Over the weekend, the world lost legendary country crooner Charley Pride. His smooth voice and charming style broke racial barriers exactly when they needed to be broken. He came not to change, though, but to offer up his voice and share his love for the genre. His gambit worked; for nearly twenty years, his singles consistently rose to the top of the Country charts, with only one or two misfires. While the pop charts remained elusive–more to do with the style of music than racial issues–he did reach the upper levels once. 1971’s “Kiss An Angel Good Mornin'” came close to a pop crossover, reaching a respectable #21.
An aside, for a moment. When I was a kid, I remember hearing Charley Pride in interview. He related a story that in retrospect might well be apocryphal but feels quite real. Shortly after his first success, he met his label mate Elvis Presley. He cordially shakes Presley’s hand, and he tells him that when he first heard “Hound Dog,” he thought Presley was Black. smile, Presley wryly said, “Well, you know, when I first heard you on the radio, I thought you were white!”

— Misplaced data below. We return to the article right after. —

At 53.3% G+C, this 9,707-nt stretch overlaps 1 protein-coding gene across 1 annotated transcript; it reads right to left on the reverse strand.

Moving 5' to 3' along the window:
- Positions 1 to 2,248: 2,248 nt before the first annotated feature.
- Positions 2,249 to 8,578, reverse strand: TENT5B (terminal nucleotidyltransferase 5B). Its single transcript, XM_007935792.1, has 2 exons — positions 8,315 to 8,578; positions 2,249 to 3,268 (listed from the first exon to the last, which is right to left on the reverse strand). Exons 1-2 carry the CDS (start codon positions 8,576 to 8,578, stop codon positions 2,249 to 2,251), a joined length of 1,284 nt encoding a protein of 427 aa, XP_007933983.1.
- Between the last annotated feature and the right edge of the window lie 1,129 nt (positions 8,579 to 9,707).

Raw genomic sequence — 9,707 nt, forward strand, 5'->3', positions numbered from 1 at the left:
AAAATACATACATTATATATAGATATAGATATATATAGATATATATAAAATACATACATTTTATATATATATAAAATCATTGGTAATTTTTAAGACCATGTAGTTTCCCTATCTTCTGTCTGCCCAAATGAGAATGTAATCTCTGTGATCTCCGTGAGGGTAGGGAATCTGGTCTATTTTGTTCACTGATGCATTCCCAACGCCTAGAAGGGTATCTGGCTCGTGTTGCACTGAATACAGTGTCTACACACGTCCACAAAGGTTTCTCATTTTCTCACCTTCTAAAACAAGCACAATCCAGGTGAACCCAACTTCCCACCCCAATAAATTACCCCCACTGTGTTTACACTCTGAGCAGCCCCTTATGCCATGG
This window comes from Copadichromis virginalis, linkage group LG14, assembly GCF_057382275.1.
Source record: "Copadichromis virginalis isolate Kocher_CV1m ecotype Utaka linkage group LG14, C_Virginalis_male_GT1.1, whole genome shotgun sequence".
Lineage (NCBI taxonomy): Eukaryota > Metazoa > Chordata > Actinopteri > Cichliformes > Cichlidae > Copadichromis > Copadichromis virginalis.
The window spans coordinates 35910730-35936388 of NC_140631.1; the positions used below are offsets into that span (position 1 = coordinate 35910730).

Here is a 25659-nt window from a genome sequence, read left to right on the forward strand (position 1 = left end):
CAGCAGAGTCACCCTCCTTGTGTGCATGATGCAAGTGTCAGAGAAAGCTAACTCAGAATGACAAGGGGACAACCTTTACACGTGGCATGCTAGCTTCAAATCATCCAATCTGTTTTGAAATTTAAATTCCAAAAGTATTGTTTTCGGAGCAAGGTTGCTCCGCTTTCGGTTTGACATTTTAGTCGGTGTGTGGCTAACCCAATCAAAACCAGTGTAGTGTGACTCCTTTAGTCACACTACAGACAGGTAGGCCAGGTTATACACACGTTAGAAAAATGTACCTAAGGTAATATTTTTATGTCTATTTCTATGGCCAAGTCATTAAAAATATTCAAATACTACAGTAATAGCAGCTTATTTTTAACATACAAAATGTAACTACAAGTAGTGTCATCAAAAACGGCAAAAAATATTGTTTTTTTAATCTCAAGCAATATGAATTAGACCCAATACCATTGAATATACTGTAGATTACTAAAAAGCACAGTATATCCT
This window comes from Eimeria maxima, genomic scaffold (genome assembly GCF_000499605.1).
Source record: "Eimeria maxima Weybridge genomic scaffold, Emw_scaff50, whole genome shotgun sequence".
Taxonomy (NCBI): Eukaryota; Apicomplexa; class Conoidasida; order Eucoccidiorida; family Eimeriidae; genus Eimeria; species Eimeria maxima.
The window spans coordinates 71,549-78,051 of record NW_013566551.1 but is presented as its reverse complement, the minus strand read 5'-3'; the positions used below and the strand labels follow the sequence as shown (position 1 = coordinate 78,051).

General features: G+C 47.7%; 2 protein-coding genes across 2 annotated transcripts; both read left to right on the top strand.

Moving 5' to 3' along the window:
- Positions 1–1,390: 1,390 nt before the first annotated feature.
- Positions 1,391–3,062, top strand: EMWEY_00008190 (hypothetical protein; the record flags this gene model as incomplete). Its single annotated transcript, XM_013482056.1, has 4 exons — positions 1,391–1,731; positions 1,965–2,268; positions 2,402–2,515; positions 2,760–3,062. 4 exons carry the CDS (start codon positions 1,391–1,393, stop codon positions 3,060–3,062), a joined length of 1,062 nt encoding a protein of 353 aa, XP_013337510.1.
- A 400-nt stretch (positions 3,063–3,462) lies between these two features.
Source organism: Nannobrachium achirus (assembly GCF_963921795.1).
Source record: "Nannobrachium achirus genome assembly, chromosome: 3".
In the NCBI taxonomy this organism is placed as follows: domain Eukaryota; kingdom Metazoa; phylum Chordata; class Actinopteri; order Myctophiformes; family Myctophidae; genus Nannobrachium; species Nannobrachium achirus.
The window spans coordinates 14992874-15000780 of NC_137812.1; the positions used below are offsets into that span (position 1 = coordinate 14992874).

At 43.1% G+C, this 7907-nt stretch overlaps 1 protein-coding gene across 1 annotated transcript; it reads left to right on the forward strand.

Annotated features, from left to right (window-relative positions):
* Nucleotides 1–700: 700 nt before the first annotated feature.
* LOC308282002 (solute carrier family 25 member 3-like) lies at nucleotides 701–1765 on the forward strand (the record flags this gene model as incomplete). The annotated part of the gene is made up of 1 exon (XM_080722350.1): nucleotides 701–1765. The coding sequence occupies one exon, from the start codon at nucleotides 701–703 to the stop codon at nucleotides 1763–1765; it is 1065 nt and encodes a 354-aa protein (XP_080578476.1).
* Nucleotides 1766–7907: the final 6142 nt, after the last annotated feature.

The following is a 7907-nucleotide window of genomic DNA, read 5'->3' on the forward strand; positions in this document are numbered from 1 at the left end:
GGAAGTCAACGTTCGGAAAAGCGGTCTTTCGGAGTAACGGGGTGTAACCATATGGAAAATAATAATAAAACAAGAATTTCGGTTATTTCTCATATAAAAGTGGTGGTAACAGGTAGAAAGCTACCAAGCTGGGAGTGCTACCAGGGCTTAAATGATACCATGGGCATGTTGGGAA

An innovator who didn’t flaunt it, Pride died Saturdayat the age of 86 from complications related to COVID-19. RIP.